Businesses, industries, and economies depend on three kinds of capital: financial, intellectual, and labor. The investment of financial capital provides businesses with the money they need to open their doors, maintain their operations, and expand as their customer bases grow. This is why investors and banks are so important. It is also why the investment of financial capital is rewarded with either a share of a business or interest payments. The need for the investment of intellectual and labor capital is not, however, always appreciated or properly rewarded. To restructure the economy to benefit average Americans, intellectual and labor capital need to be cultivated. Over the past few decades, the financial sector of the economy has been a persistent bright spot, in part, because policymakers crafted policies to cultivate financial capital. One such policy has been a reduced capital gains tax, which offers a window into ways labor and intellectual capital can also be cultivated..
For average American investors, a lower rate for capital gains tax serves as a long-term incentive to invest their money in order to ensure their financial future. It helps them build wealth for retirement while fueling the continued economic growth of the country. Because stock markets afford individuals a convenient vehicle for investment, versus directly risking their savings in a local business venture, most people invest in the national and global economies through a 401K retirement plan, an IRA, mutual funds, bonds, CDs, and other financial instruments. This means that money is funneled into investments that have more stringent reporting requirements, with the greatest benefits and risks going to those who invest in segments expected to grow the fastest. The benefit to the economy is a readily available, broad base source of capital that can be used to expand economic activities on Wall Street and on Main Street.
Unfortunately, the financial sector does not employ a great deal of labor compared to the greatly diminished manufacturing sector; a vibrant financial sector does not directly create many jobs. Consequently, steering too much money into the financial sector may hurt the economy as a whole. After all, it diverts money away from the economic activities that directly benefit most Americans. Growing economic disparity, stagnating and shrinking wages, and lackluster job creation as the capital gains tax has been cut hints at the validity of this argument. People need well-paying jobs to sustain strong consumer spending, i.e. the lifeblood of the economy, and build their investment portfolios, i.e. get access the benefits of economic growth and supply the economy with capital, i.e. while enjoying a comfortable lifestyle. When people lose their ability to both afford a comfortable lifestyle and invest for their futures, the economy is in trouble.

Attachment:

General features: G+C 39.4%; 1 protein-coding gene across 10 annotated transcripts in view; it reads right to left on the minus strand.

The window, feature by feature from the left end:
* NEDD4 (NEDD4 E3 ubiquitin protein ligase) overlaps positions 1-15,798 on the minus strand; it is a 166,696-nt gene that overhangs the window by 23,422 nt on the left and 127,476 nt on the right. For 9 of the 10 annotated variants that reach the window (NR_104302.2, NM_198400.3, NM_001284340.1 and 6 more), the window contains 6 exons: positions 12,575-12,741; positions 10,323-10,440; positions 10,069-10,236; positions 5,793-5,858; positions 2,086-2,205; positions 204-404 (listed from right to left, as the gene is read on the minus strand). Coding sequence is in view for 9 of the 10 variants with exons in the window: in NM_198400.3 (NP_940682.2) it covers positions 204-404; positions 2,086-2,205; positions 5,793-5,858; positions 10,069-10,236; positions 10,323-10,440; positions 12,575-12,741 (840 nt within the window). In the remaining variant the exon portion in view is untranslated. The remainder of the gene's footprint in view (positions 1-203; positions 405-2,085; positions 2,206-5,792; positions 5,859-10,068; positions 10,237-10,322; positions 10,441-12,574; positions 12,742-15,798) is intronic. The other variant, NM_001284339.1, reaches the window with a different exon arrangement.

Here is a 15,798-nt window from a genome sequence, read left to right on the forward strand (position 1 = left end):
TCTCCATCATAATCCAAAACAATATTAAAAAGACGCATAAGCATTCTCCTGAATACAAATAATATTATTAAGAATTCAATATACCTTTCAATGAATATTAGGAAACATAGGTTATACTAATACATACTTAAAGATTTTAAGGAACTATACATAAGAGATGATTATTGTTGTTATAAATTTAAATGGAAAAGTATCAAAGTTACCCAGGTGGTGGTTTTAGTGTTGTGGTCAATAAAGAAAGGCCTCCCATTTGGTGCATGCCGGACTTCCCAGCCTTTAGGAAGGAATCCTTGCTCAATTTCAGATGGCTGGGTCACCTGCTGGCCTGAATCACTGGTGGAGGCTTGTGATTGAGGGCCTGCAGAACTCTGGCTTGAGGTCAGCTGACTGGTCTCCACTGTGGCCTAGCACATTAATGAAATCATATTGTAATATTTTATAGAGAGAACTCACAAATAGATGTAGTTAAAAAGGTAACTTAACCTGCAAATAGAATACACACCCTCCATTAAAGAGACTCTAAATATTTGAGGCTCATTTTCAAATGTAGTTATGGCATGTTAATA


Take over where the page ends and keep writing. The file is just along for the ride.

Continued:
From the 1970′s until about 2008, average income Americans were able to compensate for diminishing wages and lost financial opportunities by working longer hours, living on multiple incomes, decreasing family size, forgoing certain luxuries, relying on state support, and, in the case of the growing poor classes, forgoing necessities, thus ultimately hurting themselves in the future. Today’s economy is built on increasing returns to those who can afford to be investors. For wealthier Americans, a lower tax rate for unearned income is not an incentive to invest. It essentially affords them a windfall for money they would have invested anyway. This translates into a situation where an excess of capital is driven toward investments with the highest payouts, thus creating economic bubbles. In turn, Wall Street firms and affluent individuals have been increasingly able to use extremes in the markets to siphon capital out of the economy, especially with their use of exotic financial instruments.
Consequently, U.S. policymakers should cap the benefits of the lower capital gains tax rate, so it can act primarily as an incentive for middle-income households. Paying down the National Debt is one option for spending the increased revenue resulting from limiting capital gains, while shifting the tax savings associated with reducing the capital gains tax discount is another. Cutting overall tax rates would be nice, but governments might consider subsidizing another type of capital that would drive growth where it is most needed, i.e. intellectual capital. Innovations and the spread of new technology can create good paying jobs by sparking novel industries. Coupled with improved patent laws, offering a tax discount on par with current capital gains tax deductions for royalty payments on novel technologies and other innovations would make them far more valuable. By making patents and other intellectual property more valuable, financial capital would be steered toward innovation, thus ultimately cultivating new industries and jobs.